Like many, I was excited to see Avengers: Endgame.I bought my tickets months ago and took satisfaction knowing I’d get to see it before most people as it opened here in NZ a day before the States (yay International Date Line!). I was thrilled that my local cinema put on a late night showing of Infinity War the night before, which I attended.
While far from perfect, I liked Infinity War and this was the fourth or fifth time I’d seen it. And because I’d seen it before, I knew when to zone out to avoid the fat jokes about Pratt’s character, Quill. I remember, though, having the wind knocked out of me when I watched it the first time. It was completely unexpected, and it took me quite awhile to shake it off the first time I saw the film.
*spoiler alert for Endgame*
In Endgame, the fat jokes aren’t for Quill, but Thor. When they go looking for Thor to bring him back into the fold (post finger snap), they find him drinking himself into a stupor, with lots of messy hair and a substantial beer gut. The intention is clear: Thor has “let himself go”. The obvious fat jokes (both non-verbal and not) are made, including a reference to The Dude (who Thor now closely resembles).
The idea that fat people are fat because they “let themselves go” is canon. We believe that fat people are fat because they made bad decisions, failed to exercise appropriate self-control, and were undisciplined with their bodies. Fat people are cautionary tales. We look at them and think, “I never want that to be”; “I never want to look like that”. We lament when someone previously non-fat becomes fat; we see it as a waste, a shame, a reason for sorrow and grieving.
The fat jokes about Quill in Infinity War didn’t stay with me the entire film. I’m not particularly fond of the character, or of the actor who plays him. And I (rightly) assumed that the jokes about his size (oh no! He’s one cheeseburger away from being a fatty!), while hurtful & gross in the moment, wouldn’t continue past the scene.
But with Thor, one of the original six, I knew – just KNEW – that his size would continue to draw feedback through the film, especially as others see him and his new body for the first time. So from that first moment (which was met with hearty laughs in my screening; Thor! The Thunder God! Fat! HAHAHA), I was holding my breath waiting for the rest of the hits. And sure enough, they kept coming through much of the film. It was an necessary distraction, and a hurtful one as well.
Did the writers fall into the lazy narrative of fatness as shorthand for depression or unhappiness? Did they assume that they key market for the film would enjoy laughing at Chris Helmsworth in a fatsuit? Will Thor 4 explore this further; maybe Thor goes to fat camp on a planet adjacent to Ragnarok?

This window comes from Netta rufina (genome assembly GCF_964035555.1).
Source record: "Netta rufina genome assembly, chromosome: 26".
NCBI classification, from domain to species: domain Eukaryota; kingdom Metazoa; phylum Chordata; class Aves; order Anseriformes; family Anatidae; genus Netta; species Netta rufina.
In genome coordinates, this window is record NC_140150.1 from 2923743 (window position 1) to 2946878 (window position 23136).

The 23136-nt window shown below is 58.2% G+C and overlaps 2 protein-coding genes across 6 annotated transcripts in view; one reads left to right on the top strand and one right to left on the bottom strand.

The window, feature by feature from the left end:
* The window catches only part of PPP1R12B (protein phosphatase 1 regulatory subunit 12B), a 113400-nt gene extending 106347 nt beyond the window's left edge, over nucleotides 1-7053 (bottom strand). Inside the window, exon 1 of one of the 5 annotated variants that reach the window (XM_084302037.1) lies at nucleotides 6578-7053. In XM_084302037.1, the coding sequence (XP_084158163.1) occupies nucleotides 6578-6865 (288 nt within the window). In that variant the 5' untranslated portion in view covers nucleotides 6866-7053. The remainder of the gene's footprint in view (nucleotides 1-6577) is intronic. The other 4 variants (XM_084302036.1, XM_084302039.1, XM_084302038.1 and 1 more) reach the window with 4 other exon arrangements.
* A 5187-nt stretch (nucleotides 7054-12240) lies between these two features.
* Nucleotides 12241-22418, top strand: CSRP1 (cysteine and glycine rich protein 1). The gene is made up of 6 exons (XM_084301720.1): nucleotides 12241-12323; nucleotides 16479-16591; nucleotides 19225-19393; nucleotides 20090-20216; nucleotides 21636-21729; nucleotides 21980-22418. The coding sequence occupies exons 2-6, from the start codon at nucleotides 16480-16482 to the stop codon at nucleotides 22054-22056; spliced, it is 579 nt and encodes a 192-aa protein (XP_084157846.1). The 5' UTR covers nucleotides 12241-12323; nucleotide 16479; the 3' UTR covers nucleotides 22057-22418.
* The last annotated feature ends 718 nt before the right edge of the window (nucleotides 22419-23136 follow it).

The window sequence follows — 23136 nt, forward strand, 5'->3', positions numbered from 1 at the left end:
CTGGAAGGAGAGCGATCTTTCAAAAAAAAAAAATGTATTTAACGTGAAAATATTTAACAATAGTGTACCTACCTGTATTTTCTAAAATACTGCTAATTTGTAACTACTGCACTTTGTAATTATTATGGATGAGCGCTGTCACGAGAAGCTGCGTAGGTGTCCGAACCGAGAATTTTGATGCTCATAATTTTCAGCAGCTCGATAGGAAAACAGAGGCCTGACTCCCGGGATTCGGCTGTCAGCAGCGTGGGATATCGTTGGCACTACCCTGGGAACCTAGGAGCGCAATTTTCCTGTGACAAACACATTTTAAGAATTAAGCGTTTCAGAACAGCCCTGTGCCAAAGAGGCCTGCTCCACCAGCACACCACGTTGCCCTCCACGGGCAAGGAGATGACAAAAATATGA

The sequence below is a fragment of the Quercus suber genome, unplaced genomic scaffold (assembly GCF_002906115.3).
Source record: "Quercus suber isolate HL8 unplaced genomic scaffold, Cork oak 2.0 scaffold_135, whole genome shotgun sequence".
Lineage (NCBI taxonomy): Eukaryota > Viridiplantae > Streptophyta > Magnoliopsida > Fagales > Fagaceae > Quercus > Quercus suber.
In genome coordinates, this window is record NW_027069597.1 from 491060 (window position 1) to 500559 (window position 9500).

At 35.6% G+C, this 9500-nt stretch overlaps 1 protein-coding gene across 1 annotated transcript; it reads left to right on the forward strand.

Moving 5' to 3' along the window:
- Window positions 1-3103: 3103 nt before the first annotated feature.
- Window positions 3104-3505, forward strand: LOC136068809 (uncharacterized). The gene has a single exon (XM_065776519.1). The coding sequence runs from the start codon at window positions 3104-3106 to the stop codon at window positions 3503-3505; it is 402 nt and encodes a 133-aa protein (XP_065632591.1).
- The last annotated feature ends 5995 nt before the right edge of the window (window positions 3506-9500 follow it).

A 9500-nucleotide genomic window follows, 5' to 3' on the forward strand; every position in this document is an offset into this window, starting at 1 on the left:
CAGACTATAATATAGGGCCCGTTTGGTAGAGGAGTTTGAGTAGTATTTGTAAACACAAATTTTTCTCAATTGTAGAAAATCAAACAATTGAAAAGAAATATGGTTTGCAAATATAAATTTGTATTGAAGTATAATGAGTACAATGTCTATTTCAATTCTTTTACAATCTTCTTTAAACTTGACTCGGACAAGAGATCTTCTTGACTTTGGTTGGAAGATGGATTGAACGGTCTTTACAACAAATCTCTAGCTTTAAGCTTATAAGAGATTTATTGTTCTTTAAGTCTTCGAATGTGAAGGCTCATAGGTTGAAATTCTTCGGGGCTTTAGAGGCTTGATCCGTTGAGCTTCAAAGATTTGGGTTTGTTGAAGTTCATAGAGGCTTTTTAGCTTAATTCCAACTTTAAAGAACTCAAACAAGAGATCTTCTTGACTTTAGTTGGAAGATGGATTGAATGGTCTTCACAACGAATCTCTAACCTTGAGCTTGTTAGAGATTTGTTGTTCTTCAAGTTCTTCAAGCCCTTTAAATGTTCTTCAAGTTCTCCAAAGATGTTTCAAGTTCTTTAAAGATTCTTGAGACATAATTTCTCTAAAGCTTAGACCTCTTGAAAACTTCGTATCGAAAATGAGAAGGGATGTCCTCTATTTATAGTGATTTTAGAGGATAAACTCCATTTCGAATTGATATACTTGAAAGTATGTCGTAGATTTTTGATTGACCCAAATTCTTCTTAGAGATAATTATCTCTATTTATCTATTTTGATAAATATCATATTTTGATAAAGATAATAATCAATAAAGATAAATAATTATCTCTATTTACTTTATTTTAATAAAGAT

(I will say that Thor’s new size didn’t impact on his ability to be a badass Thunder God at all in the battles, which I appreciated)
I get that most people don’t care about this. They don’t care about fat people at all, and couldn’t care less about whether we are harmed by far hate in our TV and movies. They definitely don’t care if fat hating material makes these spaces unsafe for us, and they won’t apologize for laughing at the jokes as the filmmakers intended. But they will be mad with me for calling it out as not okay. I’ve already seen them on Twitter, imploring me to get the fuck over it and just enjoy the movie.
But I care about this. I care that an actor I admired agreed to wear a fatsuit and make fun of a vulnerable population for laughs. I care that this bit will make the Tentpole movie of 2019 (the culmination of 22 movies across 11 years!!!) difficult to watch and enjoy for a lot of fat people. I care that the fat hate in the film will reinforce the fears that oppress a lot of people everyday.
I’m not saying you shouldn’t see the movie. Or that you aren’t allowed to enjoy it. I am asking that you be aware of the fat hate that exists in the film; and encouraging you to reflect on whether you feel it was needed. I am asking that you consider what it means when the biggest movie of the year (of forever?), weaponsises fat hate for laughs.
And if you imagine yourself a fat ally – or interested in social justice – you’ll speak up about it when you have opportunities to talk about what you liked and didn’t like about the film. I hope you include the fatsuit & fat jokes in the latter.
I also hope that you’ll support size affirming, and especially fat positive, media. New shows like Shrill on Hulu and Dumplin’ on Netflix are refreshing alternatives to the usual anti-fat bullshit we consume.
Support the creators making positive stories about fat characters. Support the creators allowing far characters to be more than just cautionary tales. Support the fat people in your life by making sure you’re seeing more than just fatsuits.
via Friend of Marilyn http://bit.ly/2GDW9nw